AMI is beautiful, the business owners are very nice people – even to tourists, we’ll be back soon. Happy to discuss f2f,

  2. Ken (UK)

    I agree with some of the comments above especially the fellow UK visitor, we have visited AMI 8 years running but over the last year the tone used in the press has been quite ‘off putting’ i feel that tourist are no longer welcome. Next year i will be spending my month off the island and visiting as one of the ‘day trippers’ but contrary to popular belief i will observe the parking laws and will not leave trash scattered around.Well at least you have one less tourist to worry about.

    1. bonnerj

      Don’t kill the messenger. The newspaper has an obligation to report the actions of elected officials. But we find often they speak before they think. One traffic jam set them off this time, and as a 38-year resident, I think this too will pass… the traffic clears and the air clears when politicians move on. — Bonner

  3. Sandra McDonald

    I am glad some one is addressing the term DAYTRIPPERS. I was very hurt by that remark!!! I hadn’t heard it before. I am a winter resident living in Manatee Co.for the past 20 years. Paying my taxes just like many county residents. I “AM” a daytripper. I come to the beach about three days a week early in the morning. I never come on the week-end nor on any holidays. I figure I live here and can come during the week. I also come a few times during the winter months to the Moose and to visit a few favorite restaurants out there. I have noticed the last few years because of advertizing the overcrowding and lack of parking and I realize what a problem it has become. I also know something has to be done about it. Please take the mainland residents into consideration when making any decisions because we will still be here when the tourists have come and gone. Hot spots don’t last forever. People move on!!!!!!! Maybe you can give us stickers to put on our cars so we are exempt from paid parking or paying to even get on the island. Just a suggestion. I am unable to get up and down on the bus so that is not an option for me to ride the free trolly.

  4. Duke miller

    If, as Ms. Brockman relates, foreign visitors and residents of mainland communities are so angry about our communities’ efforts to minimize the environmental impact of overcrowding, why do we continue to hear of record numbers of guests being reached each month? People who object to our efforts don’t understand we’re trying to preserve the reasons they and all of us were attracted here in the first place. Maybe Ms. Brockman should tone down her reaction to the relatively few noisy voices and understand that these complainers don’t get it; that taking their dollars elsewhere is a good thing, making more room for those who appreciate what is here. And maybe the readers of her comments need to remind themselves that job number one for the director of the chamber is not balance, as suggested in previous comments, rather it is to pack as many into our tiny space as possible.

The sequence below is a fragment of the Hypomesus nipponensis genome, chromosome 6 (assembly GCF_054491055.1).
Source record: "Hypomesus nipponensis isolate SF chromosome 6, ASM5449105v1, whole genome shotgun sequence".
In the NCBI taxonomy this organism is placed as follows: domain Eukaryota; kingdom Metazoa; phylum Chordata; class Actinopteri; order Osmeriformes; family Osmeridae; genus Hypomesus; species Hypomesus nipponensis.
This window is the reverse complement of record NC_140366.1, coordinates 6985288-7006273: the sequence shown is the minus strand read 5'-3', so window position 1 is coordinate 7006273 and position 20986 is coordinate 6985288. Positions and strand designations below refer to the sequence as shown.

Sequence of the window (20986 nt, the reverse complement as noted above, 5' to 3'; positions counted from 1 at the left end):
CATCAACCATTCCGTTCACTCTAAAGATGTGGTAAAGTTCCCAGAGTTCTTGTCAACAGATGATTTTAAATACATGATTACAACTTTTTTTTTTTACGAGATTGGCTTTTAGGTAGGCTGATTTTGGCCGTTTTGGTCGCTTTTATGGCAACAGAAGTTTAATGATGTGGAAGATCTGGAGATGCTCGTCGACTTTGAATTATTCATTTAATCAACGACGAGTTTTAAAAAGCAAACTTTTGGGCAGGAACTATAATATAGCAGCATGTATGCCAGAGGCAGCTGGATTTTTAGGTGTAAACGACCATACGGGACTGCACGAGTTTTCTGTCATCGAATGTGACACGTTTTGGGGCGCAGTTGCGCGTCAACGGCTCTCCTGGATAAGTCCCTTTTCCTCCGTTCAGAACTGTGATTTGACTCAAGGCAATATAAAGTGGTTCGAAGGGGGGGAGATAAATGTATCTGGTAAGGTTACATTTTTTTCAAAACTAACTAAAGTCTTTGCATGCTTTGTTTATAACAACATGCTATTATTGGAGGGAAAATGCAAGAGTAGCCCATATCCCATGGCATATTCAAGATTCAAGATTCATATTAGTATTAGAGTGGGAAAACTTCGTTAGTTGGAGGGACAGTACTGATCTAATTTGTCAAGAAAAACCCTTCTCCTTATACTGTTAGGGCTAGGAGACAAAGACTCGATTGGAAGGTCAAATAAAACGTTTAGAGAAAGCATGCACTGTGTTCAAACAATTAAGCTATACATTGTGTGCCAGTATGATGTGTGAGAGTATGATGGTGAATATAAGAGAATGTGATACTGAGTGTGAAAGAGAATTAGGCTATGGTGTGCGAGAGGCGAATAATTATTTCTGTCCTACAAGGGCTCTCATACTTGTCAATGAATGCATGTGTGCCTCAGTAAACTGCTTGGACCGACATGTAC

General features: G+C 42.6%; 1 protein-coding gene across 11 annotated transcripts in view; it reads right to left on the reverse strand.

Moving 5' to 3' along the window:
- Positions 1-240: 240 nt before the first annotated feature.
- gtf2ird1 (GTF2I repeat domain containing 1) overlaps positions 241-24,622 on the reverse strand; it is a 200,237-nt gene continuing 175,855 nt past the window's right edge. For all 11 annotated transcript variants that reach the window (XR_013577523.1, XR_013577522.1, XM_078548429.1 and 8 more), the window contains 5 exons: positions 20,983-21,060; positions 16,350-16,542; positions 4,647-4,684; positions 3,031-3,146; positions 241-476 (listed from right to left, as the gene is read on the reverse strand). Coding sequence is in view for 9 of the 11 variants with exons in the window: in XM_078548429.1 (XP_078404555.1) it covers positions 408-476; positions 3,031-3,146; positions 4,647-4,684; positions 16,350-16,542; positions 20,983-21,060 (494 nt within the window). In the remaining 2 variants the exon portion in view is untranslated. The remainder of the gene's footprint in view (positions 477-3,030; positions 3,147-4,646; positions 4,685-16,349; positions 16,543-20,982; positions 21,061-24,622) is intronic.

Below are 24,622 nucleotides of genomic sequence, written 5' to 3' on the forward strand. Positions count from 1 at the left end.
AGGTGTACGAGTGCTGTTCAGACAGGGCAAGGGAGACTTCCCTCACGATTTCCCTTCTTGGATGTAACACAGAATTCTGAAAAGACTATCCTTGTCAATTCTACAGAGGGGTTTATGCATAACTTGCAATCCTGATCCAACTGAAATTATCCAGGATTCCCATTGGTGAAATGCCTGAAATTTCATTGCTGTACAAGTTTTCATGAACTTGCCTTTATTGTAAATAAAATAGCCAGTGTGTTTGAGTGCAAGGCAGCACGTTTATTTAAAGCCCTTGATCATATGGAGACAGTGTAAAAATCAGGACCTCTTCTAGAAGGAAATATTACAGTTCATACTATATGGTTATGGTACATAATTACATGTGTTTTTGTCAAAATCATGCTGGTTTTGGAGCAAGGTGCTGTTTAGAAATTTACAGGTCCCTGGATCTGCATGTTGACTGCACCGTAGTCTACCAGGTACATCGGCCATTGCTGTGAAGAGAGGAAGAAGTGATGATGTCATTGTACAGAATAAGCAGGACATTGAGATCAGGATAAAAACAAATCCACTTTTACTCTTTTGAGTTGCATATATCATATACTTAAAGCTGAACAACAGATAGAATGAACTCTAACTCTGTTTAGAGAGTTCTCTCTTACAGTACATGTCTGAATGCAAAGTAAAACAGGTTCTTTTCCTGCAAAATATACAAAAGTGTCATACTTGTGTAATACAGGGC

1. Ben Hardin

      Or DuLaurence, maybe you should move if you do not like living on a vacation island. You and your fans that are opposed to tourists, business, and fun do not own the island. There are many of us on the island that welcome visitors, whether for the day, week, or month.

  5. Roland Farley

    My wife and I are annual visitors to Anna Maria Island and have been so for about 12 years. We live in probably the most popular tourist area in the UK, ie Cornwall, so we understand some of the concerns and the dangers of not maintaining a balance between the local resident community and tourism. One of the main attractions of AMI for us is the laid back feel and a warm, welcoming sense of community. Prior to our visit in September/October there was a growing sense that some people didn’t really feel too well disposed to us, but I suspect that was the consequence of some ill chosen words and for some a real fear that the future of their home community is threatened one way or another. The financial contribution of tourism to the community is very important but so are the elements of what makes a community, ie families, neighbours, jobs, community organisations, sports teams, church congregations. Striking this balance is enormously difficult for such a lovely place as Anna Maria but I wish you well and hope that people will be able to strike a more positive note when coming together and the language of discussion is constructive.

    1. Alistair Swadel

      I agree entirely with Mr Farley .We also live and work in beautiful part of England namely Poole in Dorset ,but as we are a large community we can absorb vast amount of visitors without upsetting the locals.Anna Maria problem, if you can call it that, is once you have been smitten like we have with its beauty and friendliness wild horses would not keep us away.see you again next year.

  6. Sheryl T

    It is a question of balance. Ours are small communities and the loss of even a few residents and/or long-stay visitors has a substantial effect on neighborhoods and on the sense of community. Perhaps a portion of the advertising dollars could be spent on lettng the world know that AMI is a wonderful place to live. Families with children keep a community vibrant. We have an excellent island school and community center. If we comtinue along our current path, I fear that residents will become further isolated in a sea of rental homes, without community.

  7. wayne ormsby

    We too are angry with the local government officials who are constantly looking to screw visitors and outside owners who contribute a SIGNIFICANT amount of money to the local economy. However, they forget that fact constantly, and since we do not have a representative to voice our point of view, the insanity continues. How about this sarcastic idea: Just leave an empty 55 gallon barrel at the end of the bridge so visitors can drive by and toss money into it and drive away? The mental patients are running the asylum in Anna Maria Island and they better wake up soon. Signed, Wayne and Debbie Ormsby, Silver Creek, NY. Renters on 71st Street for three months each year.